National Fisherman

The Oregon and Washington fish and wildlife commissions are nearing a decision on a push to ban the use of gillnets to catch salmon on the main stem of the Columbia River.

Oregon's commission is scheduled to vote Friday on the proposed new rules for the lower Columbia. A decision in Washington is scheduled for next week.

The proposed rules would phase in the nontribal gillnet ban over three years and prioritize recreational fisheries on the river's main stem. By 2017, gillnets would be allowed only in side channels.

The plan has angered many of the roughly 200 commercial fishermen who work the Columbia River and fear they won't be able to make a living if they're confined to tributaries and side channels. They've taken a skeptical view of the rules.

Read the full story at the Seattle Times>>

National Fisherman Live

National Fisherman Live: 11/06/14

In this episode:

NOAA report touts 2013 landings, value increases
Panama fines GM salmon company Aquabounty
Gulf council passes Reef Fish Amendment 40
Maine elver quota cut by 2,000 pounds
Offshore mussel farm would be East Coast’s first

 

Inside the Industry

EAST SAND ISLAND, Oregon—Alexa Piggott is crawling through a dark, dusty, narrow tunnel on this 62-acre island at the mouth of the Columbia River. On the ground above her head sit thousands of seabirds. Piggott, a crew leader with Bird Research Northwest, is headed for an observation blind from which she'll be able to count them.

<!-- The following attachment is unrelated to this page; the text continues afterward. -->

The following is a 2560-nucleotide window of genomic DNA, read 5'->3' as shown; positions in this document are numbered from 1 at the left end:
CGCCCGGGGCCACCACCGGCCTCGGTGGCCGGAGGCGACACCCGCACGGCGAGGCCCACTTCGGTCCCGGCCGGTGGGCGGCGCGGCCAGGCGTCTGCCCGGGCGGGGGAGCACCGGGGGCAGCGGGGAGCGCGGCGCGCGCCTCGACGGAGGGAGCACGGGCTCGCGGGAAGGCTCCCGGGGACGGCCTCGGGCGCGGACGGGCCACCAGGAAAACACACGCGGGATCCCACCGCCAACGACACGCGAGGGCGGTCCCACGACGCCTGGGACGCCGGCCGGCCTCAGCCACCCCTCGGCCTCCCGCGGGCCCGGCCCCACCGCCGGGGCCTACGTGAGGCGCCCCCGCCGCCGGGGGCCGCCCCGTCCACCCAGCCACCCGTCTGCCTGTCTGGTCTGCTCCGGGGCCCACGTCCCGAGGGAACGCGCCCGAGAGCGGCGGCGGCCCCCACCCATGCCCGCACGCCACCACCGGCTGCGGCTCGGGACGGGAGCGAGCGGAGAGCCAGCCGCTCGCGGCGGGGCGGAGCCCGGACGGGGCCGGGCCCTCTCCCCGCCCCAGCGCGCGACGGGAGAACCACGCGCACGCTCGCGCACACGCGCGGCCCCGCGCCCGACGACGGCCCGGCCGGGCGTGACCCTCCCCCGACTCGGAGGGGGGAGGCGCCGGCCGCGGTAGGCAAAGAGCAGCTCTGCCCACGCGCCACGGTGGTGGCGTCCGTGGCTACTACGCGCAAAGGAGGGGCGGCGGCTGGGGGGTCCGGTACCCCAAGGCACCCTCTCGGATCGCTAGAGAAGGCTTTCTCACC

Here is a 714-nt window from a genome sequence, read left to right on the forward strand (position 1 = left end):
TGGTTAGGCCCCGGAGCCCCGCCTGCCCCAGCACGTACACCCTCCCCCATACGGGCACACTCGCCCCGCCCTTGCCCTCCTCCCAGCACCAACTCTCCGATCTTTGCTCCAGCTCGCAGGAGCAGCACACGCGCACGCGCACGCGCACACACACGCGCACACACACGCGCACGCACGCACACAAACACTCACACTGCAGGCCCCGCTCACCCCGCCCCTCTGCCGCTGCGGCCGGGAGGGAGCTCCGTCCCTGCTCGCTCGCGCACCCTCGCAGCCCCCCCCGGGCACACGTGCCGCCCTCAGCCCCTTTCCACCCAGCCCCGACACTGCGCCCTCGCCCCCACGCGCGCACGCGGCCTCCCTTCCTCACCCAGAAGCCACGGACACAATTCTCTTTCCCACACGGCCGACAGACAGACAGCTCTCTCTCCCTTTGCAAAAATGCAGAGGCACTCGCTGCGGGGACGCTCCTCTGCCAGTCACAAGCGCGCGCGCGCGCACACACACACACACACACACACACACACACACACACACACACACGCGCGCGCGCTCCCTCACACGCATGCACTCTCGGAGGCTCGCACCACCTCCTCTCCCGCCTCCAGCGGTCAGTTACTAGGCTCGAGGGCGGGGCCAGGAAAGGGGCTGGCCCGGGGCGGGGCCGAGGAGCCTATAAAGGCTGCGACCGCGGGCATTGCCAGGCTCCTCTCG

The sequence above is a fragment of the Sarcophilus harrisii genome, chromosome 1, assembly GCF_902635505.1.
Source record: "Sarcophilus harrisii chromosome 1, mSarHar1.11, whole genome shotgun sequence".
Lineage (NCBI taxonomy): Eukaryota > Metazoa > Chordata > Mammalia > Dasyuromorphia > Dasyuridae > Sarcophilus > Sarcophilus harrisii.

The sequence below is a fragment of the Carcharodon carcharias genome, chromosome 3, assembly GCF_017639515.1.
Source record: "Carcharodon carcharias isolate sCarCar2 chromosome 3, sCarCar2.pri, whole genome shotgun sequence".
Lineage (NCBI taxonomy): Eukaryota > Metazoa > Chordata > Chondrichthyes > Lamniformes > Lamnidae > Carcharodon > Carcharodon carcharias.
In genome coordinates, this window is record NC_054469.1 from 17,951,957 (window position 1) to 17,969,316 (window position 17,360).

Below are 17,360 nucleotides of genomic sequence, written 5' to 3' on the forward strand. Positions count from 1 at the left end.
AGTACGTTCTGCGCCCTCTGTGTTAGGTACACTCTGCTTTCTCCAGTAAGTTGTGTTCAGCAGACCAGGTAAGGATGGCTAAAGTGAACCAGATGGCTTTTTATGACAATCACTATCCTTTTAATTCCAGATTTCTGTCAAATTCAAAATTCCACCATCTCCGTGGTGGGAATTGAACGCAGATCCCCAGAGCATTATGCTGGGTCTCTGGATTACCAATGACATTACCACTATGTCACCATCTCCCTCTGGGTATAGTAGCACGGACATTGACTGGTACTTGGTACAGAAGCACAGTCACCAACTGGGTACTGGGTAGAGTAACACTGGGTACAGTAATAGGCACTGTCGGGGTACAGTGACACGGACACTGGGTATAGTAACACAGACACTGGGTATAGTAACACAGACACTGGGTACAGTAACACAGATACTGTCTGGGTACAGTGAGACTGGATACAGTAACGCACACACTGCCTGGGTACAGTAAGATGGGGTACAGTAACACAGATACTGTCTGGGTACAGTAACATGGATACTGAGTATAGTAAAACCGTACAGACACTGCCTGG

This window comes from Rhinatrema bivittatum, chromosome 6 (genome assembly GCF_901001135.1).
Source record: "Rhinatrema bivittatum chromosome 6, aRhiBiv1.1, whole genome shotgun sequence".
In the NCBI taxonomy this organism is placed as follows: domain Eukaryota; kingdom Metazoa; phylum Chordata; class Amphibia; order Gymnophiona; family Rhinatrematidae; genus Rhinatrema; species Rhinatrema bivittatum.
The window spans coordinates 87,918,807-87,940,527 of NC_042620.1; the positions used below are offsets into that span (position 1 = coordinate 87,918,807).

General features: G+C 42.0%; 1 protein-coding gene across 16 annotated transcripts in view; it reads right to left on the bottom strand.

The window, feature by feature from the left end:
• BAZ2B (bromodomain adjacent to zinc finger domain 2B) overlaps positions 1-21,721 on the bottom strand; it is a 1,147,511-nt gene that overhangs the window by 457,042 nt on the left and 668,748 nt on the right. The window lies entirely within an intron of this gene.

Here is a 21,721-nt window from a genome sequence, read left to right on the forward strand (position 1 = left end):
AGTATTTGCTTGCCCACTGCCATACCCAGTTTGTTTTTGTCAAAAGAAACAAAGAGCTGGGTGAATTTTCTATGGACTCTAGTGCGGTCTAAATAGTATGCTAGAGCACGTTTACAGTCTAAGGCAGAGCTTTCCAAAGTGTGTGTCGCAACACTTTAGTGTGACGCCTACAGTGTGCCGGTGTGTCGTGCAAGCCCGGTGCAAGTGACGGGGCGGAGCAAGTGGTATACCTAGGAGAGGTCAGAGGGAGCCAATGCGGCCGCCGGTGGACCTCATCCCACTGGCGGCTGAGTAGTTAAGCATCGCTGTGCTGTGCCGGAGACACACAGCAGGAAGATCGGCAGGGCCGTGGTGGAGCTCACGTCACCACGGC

Read more...

NOAA and its fellow Natural Resource Damage Assessment trustees in the Deepwater Horizon oil spill have announced the signing of a formal Record of Decision to implement a gulf restoration plan. The 44 projects, totaling an estimated $627 million, will restore barrier islands, shorelines, dunes, underwater grasses and oyster beds.

Read more...

Try a FREE issue of National Fisherman

Fill out this order form, If you like the magazine, get the rest of the year for just $14.95 (12 issues in all). If not, simply write cancel on the bill, return it, and owe nothing.

First Name
Last Name
Address
Country
U.S. Canada Other

City
State/Province
Postal/ Zip Code
Email